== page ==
A Macro View — September Monthly Recap
In Memoriam - Jud Bergman
Chairman and Chief Executive Officer
Today, we remember Jud Bergman, our Chairman and Chief Executive Officer.Jud founded Envestnet in 1999 on the premise that technology would change the financial advisor industry, and was known as a pioneer in fintech.However, Jud, along with Envestnet’sother founders, had roots in asset management.
One of Envestnet’sfirst acquisitions was Denver-based Portfolio Management Consultants (PMC) in 2001, which helped launch our growth in the asset management space and beyond.Jud’s vision propelled PMC’s expansion into offering a full range of solutions and services that help advisors deliver unified advice —so their clients can achieve financial wellness. We are committed to carrying out Jud’s vision, and we will continue to broaden our offerings and support a vast network of advisors.
PMC is proud to have been under Jud’s leadership these last 20 years.Together, we have worked alongside advisors like you to help your clients achieve their financial goals.Jud was a remarkable leader whose vision, understanding and drive built the foundation for Envestnet to be the company we are today. We believe the foundation he laid will continue to improve the lives of millions of investors through you, the advisor.
Jud’s vision will forever be the foundation of Envestnet.Thank you, Jud. We will miss you.
Chart of the Week
- The Institute of Supply Management’s (ISM) manufacturing data for the month of September fell 1.30 points to 47.80% and was the lowest since 2009. This further increased the probability to 81% for a quarter-point rate cut when the Federal Reserve (the Fed) meets in October. Later in the week ISM also released the service numbers, which followed a similar trend and recorded the lowest figures since August 2016.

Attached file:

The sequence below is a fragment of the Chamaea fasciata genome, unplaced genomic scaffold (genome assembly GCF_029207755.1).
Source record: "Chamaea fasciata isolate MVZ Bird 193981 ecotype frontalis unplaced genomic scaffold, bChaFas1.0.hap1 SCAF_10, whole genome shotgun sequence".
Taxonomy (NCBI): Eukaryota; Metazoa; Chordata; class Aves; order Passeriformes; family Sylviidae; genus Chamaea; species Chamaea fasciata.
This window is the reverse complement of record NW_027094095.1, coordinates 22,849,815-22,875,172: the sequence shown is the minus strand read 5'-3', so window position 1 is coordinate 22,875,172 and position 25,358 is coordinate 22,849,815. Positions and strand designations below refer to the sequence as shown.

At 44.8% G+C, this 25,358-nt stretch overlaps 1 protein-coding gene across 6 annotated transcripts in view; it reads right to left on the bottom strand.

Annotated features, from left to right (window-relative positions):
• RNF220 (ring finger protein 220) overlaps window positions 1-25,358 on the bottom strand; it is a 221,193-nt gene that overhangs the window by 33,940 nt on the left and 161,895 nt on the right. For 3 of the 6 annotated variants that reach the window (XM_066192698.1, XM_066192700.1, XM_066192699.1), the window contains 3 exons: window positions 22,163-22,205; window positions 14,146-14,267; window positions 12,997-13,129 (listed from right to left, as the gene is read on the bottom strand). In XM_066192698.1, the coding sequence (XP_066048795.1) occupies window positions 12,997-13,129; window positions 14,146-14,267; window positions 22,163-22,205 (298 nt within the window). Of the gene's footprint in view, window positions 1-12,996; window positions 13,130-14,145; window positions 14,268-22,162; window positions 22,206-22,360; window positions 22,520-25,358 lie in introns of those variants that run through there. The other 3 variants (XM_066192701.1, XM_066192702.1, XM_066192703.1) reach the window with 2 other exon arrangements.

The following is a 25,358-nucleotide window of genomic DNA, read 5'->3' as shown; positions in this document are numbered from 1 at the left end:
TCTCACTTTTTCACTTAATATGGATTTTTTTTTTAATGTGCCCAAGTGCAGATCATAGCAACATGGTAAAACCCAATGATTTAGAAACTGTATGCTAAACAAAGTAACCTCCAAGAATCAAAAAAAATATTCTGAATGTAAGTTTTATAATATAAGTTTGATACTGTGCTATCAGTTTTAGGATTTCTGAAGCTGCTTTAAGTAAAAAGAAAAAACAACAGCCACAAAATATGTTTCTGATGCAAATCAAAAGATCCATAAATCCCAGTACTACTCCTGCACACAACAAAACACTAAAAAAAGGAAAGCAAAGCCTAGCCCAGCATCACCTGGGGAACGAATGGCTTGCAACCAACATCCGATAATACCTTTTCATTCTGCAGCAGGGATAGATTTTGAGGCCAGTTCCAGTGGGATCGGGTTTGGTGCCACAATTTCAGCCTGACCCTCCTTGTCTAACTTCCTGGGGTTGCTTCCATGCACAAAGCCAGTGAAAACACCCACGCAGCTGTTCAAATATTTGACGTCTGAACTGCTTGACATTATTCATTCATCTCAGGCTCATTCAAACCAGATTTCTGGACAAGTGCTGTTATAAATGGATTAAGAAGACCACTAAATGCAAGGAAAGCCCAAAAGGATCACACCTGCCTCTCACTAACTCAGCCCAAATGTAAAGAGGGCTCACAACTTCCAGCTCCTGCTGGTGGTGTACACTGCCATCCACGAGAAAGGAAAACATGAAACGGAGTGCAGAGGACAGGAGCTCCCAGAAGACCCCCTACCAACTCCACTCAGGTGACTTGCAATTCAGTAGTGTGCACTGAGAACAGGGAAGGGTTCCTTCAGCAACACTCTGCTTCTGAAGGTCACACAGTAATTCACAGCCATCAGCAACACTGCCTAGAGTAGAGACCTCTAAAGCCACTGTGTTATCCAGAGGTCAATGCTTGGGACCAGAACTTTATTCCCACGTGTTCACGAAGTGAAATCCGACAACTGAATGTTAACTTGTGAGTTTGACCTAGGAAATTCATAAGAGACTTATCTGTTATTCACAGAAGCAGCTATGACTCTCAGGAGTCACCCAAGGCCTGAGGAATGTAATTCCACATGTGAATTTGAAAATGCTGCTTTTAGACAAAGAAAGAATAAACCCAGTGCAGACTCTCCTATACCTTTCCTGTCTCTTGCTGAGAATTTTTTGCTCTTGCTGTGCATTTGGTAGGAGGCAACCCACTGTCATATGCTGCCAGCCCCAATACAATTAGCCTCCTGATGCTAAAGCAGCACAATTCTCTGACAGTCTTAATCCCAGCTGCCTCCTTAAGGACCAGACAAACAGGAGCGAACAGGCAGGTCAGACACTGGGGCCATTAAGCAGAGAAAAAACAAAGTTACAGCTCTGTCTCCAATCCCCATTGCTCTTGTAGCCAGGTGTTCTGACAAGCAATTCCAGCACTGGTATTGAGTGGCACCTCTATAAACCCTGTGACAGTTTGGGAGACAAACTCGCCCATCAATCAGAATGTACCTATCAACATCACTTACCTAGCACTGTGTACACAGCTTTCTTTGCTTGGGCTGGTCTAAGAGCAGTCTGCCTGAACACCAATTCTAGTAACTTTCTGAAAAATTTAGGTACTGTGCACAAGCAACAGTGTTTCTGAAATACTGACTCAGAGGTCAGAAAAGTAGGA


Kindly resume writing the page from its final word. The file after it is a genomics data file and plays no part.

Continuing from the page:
- The much-awaited Employment Situation Report was released on Friday, and the data did not disappoint, as the unemployment rate fell to a 50-year low of 3.50%. Nonfarm payrolls rose by a net 136,000 last month from an upwardly revised 168,000 in August. However, wage growth slowed to an annual pace of 2.90%, down from 3.20% in August.
- For the third consecutive week, the Fed has been injecting liquidity into the repo market. This comes on the back of short-term rates shooting up as high as 10% earlier this month. This action brings the overall Fed balance sheet assets closer to the $4 trillion mark at $3.95 trillion as of October 2, its highest level since March 2019.
- US equities began the week on a disappointing note on concerns of an economic slowdown, with all broad-level indices in negative territory. However, markets rebounded later in the week in anticipation of employment figures being released. Additionally, large caps outperformed small caps; growth outperformed value; domestic stocks outperformed international stocks; and emerging markets outperformed developed markets.
- Flight to quality was evident in the fixed income markets earlier last week, as the yield on the 2-Year U.S. Treasury Note, which is highly sensitive to the outlook for Fed policy, fell to 1.38%, its lowest level since 2017. The 10-year Treasury yield declined to 1.53%, while the 30-year Treasury yield tumbled to 2.05% in the aftermath of weak manufacturing data.
- Oil prices declined throughout the week on news of an unexpected rise in US crude supplies and concerns about overall global demand. The weak economic data led to a rally in gold but hit a roadblock later in the week after optimistic employment figures were released.
- US Dollar Index traded lower during the week, after scaling a 30-day high on October 1. Since then, it drifted down, as investors lowered their expectations for the Fed to cut rates after Friday’s jobs report.